Even before Shakespeare was born the green shoots of theatre were starting slowly but surely to emerge. Back in Henry the Eighth’s court there were “Fools” working in court and the first indication we have of an appointed Court Jester. The first one we can name that is. He was called Will Somers and survived the reign of one of the most temperamental kings of England. He must have been very good! Henry also had his own acting and dancing troupe attached to court. This would develop as the in thing across Tudor England. Those with money and large houses would have a minstrels gallery above the dining hall. At the time the travelling players and musicians were becoming evident. There were no theatres to perform in. Their usual stage would be the courtyards of large inns.
The George Inn at Southwark. An example of Elizabethan early theatre.
The players would use the courtyard and the audience such as it was would stand in the galleries around the upper floor. The stage would be a few planks of wood thrown across a couple of trestles. But what they said or sung is not known. However someone, somewhere must have upset the authorities because in 1572 the strolling players were banned. The excuse being that by constantly moving to and fro across the country they were likely to spread the plague. I think the more likely reason is that they were taking the mickey out of their elders and betters and those in authority were quick to stamp on it. However the pressure for entertainment was growing and in 1574 the Earl of Leicester was allowed to build an outdoor theatre. From that point theatres both indoor and outdoor would be built.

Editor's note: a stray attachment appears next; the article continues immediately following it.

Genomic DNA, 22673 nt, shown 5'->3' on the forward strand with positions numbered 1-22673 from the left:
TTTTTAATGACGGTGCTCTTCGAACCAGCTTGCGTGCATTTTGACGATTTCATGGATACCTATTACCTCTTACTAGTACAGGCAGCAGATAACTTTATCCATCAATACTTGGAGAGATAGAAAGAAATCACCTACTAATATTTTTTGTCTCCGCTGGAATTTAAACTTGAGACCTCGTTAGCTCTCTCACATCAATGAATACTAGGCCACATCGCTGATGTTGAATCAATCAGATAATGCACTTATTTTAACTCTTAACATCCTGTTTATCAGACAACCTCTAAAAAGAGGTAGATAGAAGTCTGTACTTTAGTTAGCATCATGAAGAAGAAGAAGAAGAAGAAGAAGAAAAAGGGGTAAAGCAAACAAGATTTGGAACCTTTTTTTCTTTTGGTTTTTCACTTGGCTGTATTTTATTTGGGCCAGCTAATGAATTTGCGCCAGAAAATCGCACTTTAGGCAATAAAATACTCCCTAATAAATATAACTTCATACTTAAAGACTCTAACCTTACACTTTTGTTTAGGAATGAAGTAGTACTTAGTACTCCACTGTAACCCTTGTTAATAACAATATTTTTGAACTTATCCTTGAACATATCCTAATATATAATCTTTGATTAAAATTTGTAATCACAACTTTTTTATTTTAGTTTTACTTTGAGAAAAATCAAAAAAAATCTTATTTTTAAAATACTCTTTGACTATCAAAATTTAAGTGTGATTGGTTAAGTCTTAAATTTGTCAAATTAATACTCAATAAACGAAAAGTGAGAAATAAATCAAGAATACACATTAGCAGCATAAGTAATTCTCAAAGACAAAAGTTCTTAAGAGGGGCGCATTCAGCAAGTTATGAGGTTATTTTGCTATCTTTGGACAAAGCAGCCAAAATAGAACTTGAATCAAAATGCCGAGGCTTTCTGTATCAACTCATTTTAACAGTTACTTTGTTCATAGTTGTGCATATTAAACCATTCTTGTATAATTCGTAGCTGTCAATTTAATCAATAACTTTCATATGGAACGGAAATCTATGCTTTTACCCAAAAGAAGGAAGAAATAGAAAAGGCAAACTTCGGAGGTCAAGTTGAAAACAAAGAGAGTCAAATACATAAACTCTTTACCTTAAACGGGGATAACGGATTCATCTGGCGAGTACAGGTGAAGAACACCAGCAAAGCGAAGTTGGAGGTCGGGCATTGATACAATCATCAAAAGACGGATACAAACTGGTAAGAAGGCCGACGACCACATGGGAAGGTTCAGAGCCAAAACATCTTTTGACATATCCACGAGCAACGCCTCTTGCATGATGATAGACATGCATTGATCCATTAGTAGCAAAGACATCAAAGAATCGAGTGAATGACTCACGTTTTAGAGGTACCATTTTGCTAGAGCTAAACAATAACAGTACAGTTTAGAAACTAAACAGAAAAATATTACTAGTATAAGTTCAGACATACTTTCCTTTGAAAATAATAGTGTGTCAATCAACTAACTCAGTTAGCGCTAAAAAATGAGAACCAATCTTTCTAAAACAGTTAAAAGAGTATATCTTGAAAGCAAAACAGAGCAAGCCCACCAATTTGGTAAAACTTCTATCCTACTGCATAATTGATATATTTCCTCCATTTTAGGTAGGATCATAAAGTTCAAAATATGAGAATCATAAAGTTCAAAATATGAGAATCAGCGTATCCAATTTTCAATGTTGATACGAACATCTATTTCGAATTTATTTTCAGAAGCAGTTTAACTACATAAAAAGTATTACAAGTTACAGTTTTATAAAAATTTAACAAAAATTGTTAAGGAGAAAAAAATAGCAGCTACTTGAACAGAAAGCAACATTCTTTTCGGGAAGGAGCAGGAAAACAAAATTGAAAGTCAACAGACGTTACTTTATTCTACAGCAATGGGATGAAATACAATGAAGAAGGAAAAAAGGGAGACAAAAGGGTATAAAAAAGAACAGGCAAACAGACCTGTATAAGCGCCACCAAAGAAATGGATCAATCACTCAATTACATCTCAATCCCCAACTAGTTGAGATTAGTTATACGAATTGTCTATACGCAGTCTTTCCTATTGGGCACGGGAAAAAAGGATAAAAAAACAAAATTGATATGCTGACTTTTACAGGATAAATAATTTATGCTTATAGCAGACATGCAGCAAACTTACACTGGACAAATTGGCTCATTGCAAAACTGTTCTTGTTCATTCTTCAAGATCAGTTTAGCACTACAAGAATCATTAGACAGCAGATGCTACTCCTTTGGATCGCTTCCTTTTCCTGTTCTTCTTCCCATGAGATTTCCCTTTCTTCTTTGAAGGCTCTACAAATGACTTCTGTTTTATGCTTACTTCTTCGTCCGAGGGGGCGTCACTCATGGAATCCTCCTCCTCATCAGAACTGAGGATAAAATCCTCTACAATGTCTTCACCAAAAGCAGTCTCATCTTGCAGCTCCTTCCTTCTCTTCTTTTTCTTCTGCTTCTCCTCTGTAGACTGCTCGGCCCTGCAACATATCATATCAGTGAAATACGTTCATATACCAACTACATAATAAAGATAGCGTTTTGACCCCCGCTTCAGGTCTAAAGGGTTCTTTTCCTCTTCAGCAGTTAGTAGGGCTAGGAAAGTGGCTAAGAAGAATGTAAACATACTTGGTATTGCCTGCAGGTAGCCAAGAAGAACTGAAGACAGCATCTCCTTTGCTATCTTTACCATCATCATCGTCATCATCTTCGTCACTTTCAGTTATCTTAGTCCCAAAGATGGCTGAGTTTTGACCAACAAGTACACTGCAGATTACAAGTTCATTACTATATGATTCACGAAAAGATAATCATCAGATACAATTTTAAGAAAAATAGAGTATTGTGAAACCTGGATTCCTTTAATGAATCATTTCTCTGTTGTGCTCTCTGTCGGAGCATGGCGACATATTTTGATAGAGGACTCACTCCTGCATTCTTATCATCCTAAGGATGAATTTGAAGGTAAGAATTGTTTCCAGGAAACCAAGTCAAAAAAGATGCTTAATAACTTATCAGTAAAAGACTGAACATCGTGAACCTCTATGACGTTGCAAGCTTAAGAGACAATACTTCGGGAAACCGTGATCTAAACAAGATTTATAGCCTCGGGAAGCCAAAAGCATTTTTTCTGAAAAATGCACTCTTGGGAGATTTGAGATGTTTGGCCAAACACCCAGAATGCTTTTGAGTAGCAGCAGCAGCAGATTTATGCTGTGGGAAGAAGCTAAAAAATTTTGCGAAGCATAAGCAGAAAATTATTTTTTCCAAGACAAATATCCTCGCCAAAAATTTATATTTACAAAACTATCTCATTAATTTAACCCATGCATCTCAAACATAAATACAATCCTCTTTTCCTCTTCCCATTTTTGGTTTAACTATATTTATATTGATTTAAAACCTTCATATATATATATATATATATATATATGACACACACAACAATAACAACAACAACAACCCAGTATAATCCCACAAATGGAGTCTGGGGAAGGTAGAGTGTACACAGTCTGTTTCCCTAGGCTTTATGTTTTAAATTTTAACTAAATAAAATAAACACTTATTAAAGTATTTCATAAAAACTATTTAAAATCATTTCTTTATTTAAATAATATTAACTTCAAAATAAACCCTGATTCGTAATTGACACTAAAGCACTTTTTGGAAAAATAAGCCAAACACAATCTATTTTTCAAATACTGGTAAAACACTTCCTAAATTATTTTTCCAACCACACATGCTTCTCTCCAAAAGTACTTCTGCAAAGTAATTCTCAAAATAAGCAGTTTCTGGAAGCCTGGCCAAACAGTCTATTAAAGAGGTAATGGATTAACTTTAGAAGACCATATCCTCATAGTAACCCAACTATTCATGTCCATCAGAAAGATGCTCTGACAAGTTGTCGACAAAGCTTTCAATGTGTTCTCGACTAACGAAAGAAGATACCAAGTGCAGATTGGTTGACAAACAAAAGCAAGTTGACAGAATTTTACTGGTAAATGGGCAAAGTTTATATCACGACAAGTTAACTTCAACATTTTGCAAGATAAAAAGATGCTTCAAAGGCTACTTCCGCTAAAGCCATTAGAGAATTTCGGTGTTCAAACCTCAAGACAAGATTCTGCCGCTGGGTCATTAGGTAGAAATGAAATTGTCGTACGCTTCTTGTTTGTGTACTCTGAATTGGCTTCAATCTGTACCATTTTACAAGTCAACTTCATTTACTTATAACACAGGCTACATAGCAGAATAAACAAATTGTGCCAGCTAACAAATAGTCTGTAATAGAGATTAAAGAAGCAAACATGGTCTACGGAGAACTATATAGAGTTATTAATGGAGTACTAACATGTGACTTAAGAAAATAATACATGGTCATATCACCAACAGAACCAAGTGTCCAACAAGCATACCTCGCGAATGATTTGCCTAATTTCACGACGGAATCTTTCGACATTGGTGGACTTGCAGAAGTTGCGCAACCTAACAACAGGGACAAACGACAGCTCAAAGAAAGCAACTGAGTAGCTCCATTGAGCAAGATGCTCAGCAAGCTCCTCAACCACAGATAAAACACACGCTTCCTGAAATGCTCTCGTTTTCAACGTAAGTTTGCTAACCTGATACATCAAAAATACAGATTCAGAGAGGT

Shakespeare could of course fill a whole evening of discussion. His plays continue to be performed around the world. Comedy or tragedy the language and imagery used in his plays remain unmatched. Every so often over the last five hundred years some bright spark comes up with the suggestion that only a few of the lesser plays were written by Shakespeare and that the majority of them were written by Marlow or Bacon or who ever. It has provoked endless discussion over the years. The best response I have read is this: It is all about intellectual snobbery. Bacon and Marlowe were university educated. Shakespeare only went to a Grammar School. How could he possibly have the ability to write these plays. “And he was brought up in Stratford for goodness sake!” The arguments have tended to fade in recent years. But here we are concerned with the comedies. The first one of Shakespeare’s comedies to be performed was “A Comedy of Errors.” This is the direct link between the Elizabethan theatre and that of the Roman theatre. Shakespeare took his plot from a play called “Menaechmi” by Plautus. In the Roman play the plot revolves around a set of twins and mistaken identity. In A Comedy of Errors the plot revolves around two sets of twins and mistaken identity. The play was first performed in 1594. Shakespeare wrote fourteen comedies. The final one to be performed was A Winters Tale. Although I find the play more tragic than comic but it does contain the classic stage direction. Exit pursued by a bear!